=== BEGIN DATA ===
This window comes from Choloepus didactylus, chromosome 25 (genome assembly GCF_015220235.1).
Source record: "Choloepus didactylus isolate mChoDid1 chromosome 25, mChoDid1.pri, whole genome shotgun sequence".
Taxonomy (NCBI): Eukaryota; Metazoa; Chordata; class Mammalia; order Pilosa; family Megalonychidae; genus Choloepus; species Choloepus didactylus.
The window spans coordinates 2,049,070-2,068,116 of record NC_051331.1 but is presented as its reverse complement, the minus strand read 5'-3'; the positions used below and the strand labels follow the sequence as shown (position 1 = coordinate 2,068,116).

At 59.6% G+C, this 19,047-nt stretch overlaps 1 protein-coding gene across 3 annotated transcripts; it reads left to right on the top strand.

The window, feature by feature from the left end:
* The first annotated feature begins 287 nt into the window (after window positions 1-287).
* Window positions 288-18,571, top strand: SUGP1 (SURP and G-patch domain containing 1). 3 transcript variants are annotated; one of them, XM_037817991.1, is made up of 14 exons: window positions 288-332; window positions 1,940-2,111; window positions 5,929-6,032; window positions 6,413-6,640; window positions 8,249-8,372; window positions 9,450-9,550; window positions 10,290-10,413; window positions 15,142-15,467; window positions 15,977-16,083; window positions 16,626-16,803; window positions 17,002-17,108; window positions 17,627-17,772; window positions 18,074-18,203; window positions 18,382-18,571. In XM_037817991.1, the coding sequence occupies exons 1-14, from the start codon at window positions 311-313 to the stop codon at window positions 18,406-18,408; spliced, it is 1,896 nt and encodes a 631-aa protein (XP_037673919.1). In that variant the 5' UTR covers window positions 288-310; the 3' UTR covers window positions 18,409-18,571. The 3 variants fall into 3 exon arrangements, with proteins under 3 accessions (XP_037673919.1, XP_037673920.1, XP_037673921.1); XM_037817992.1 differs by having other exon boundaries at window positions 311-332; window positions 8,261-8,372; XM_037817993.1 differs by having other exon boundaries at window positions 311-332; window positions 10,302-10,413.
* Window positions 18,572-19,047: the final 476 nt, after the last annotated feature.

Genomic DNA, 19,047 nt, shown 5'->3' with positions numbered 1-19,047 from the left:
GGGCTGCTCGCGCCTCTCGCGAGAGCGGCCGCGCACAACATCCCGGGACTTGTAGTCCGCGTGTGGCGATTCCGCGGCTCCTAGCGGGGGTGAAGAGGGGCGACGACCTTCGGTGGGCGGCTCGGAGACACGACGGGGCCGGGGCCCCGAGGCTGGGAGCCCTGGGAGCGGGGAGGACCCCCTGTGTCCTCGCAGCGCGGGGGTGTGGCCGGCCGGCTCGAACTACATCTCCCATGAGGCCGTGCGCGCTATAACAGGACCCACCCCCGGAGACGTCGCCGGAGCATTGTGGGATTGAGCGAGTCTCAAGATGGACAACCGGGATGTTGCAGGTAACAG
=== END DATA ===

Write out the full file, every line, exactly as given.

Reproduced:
This window comes from Choloepus didactylus, chromosome 25 (genome assembly GCF_015220235.1).
Source record: "Choloepus didactylus isolate mChoDid1 chromosome 25, mChoDid1.pri, whole genome shotgun sequence".
Taxonomy (NCBI): Eukaryota; Metazoa; Chordata; class Mammalia; order Pilosa; family Megalonychidae; genus Choloepus; species Choloepus didactylus.
The window spans coordinates 2,049,070-2,068,116 of record NC_051331.1 but is presented as its reverse complement, the minus strand read 5'-3'; the positions used below and the strand labels follow the sequence as shown (position 1 = coordinate 2,068,116).

At 59.6% G+C, this 19,047-nt stretch overlaps 1 protein-coding gene across 3 annotated transcripts; it reads left to right on the top strand.

The window, feature by feature from the left end:
* The first annotated feature begins 287 nt into the window (after window positions 1-287).
* Window positions 288-18,571, top strand: SUGP1 (SURP and G-patch domain containing 1). 3 transcript variants are annotated; one of them, XM_037817991.1, is made up of 14 exons: window positions 288-332; window positions 1,940-2,111; window positions 5,929-6,032; window positions 6,413-6,640; window positions 8,249-8,372; window positions 9,450-9,550; window positions 10,290-10,413; window positions 15,142-15,467; window positions 15,977-16,083; window positions 16,626-16,803; window positions 17,002-17,108; window positions 17,627-17,772; window positions 18,074-18,203; window positions 18,382-18,571. In XM_037817991.1, the coding sequence occupies exons 1-14, from the start codon at window positions 311-313 to the stop codon at window positions 18,406-18,408; spliced, it is 1,896 nt and encodes a 631-aa protein (XP_037673919.1). In that variant the 5' UTR covers window positions 288-310; the 3' UTR covers window positions 18,409-18,571. The 3 variants fall into 3 exon arrangements, with proteins under 3 accessions (XP_037673919.1, XP_037673920.1, XP_037673921.1); XM_037817992.1 differs by having other exon boundaries at window positions 311-332; window positions 8,261-8,372; XM_037817993.1 differs by having other exon boundaries at window positions 311-332; window positions 10,302-10,413.
* Window positions 18,572-19,047: the final 476 nt, after the last annotated feature.

Genomic DNA, 19,047 nt, shown 5'->3' with positions numbered 1-19,047 from the left:
GGGCTGCTCGCGCCTCTCGCGAGAGCGGCCGCGCACAACATCCCGGGACTTGTAGTCCGCGTGTGGCGATTCCGCGGCTCCTAGCGGGGGTGAAGAGGGGCGACGACCTTCGGTGGGCGGCTCGGAGACACGACGGGGCCGGGGCCCCGAGGCTGGGAGCCCTGGGAGCGGGGAGGACCCCCTGTGTCCTCGCAGCGCGGGGGTGTGGCCGGCCGGCTCGAACTACATCTCCCATGAGGCCGTGCGCGCTATAACAGGACCCACCCCCGGAGACGTCGCCGGAGCATTGTGGGATTGAGCGAGTCTCAAGATGGACAACCGGGATGTTGCAGGTAACAG